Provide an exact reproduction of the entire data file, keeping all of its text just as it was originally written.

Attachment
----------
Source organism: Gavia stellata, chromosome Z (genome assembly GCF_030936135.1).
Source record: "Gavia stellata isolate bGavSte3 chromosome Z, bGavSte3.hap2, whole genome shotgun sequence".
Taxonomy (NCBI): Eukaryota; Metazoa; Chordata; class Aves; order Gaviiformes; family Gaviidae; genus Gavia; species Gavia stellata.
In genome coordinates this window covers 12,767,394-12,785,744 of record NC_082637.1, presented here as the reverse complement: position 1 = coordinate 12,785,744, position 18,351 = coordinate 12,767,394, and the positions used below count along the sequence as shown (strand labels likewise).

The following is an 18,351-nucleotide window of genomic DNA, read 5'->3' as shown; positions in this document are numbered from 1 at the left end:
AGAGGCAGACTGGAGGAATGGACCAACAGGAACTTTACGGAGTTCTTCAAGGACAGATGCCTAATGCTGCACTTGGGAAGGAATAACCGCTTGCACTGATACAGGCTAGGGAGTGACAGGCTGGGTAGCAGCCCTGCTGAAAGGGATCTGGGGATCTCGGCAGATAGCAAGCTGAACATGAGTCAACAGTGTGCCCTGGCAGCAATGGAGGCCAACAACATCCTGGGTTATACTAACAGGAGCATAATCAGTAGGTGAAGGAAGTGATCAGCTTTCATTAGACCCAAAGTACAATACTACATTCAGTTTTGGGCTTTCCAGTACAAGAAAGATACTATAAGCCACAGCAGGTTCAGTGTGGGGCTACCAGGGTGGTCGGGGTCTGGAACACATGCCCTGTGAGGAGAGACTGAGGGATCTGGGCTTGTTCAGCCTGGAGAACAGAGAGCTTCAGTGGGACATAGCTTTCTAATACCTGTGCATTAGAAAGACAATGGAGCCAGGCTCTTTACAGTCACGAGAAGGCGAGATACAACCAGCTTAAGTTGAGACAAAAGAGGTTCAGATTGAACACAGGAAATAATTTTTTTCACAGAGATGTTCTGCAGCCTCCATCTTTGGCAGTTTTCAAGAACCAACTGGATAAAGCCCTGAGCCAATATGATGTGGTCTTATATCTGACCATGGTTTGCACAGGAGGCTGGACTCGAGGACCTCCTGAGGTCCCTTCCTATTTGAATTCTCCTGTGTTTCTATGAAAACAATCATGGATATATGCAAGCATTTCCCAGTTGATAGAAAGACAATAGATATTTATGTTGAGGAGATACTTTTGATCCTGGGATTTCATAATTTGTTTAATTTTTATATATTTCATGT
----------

Source organism: Gavia stellata, chromosome Z (genome assembly GCF_030936135.1).
Source record: "Gavia stellata isolate bGavSte3 chromosome Z, bGavSte3.hap2, whole genome shotgun sequence".
Taxonomy (NCBI): Eukaryota; Metazoa; Chordata; class Aves; order Gaviiformes; family Gaviidae; genus Gavia; species Gavia stellata.
In genome coordinates this window covers 12,767,394-12,785,744 of record NC_082637.1, presented here as the reverse complement: position 1 = coordinate 12,785,744, position 18,351 = coordinate 12,767,394, and the positions used below count along the sequence as shown (strand labels likewise).

The following is an 18,351-nucleotide window of genomic DNA, read 5'->3' as shown; positions in this document are numbered from 1 at the left end:
AGAGGCAGACTGGAGGAATGGACCAACAGGAACTTTACGGAGTTCTTCAAGGACAGATGCCTAATGCTGCACTTGGGAAGGAATAACCGCTTGCACTGATACAGGCTAGGGAGTGACAGGCTGGGTAGCAGCCCTGCTGAAAGGGATCTGGGGATCTCGGCAGATAGCAAGCTGAACATGAGTCAACAGTGTGCCCTGGCAGCAATGGAGGCCAACAACATCCTGGGTTATACTAACAGGAGCATAATCAGTAGGTGAAGGAAGTGATCAGCTTTCATTAGACCCAAAGTACAATACTACATTCAGTTTTGGGCTTTCCAGTACAAGAAAGATACTATAAGCCACAGCAGGTTCAGTGTGGGGCTACCAGGGTGGTCGGGGTCTGGAACACATGCCCTGTGAGGAGAGACTGAGGGATCTGGGCTTGTTCAGCCTGGAGAACAGAGAGCTTCAGTGGGACATAGCTTTCTAATACCTGTGCATTAGAAAGACAATGGAGCCAGGCTCTTTACAGTCACGAGAAGGCGAGATACAACCAGCTTAAGTTGAGACAAAAGAGGTTCAGATTGAACACAGGAAATAATTTTTTTCACAGAGATGTTCTGCAGCCTCCATCTTTGGCAGTTTTCAAGAACCAACTGGATAAAGCCCTGAGCCAATATGATGTGGTCTTATATCTGACCATGGTTTGCACAGGAGGCTGGACTCGAGGACCTCCTGAGGTCCCTTCCTATTTGAATTCTCCTGTGTTTCTATGAAAACAATCATGGATATATGCAAGCATTTCCCAGTTGATAGAAAGACAATAGATATTTATGTTGAGGAGATACTTTTGATCCTGGGATTTCATAATTTGTTTAATTTTTATATATTTCATGT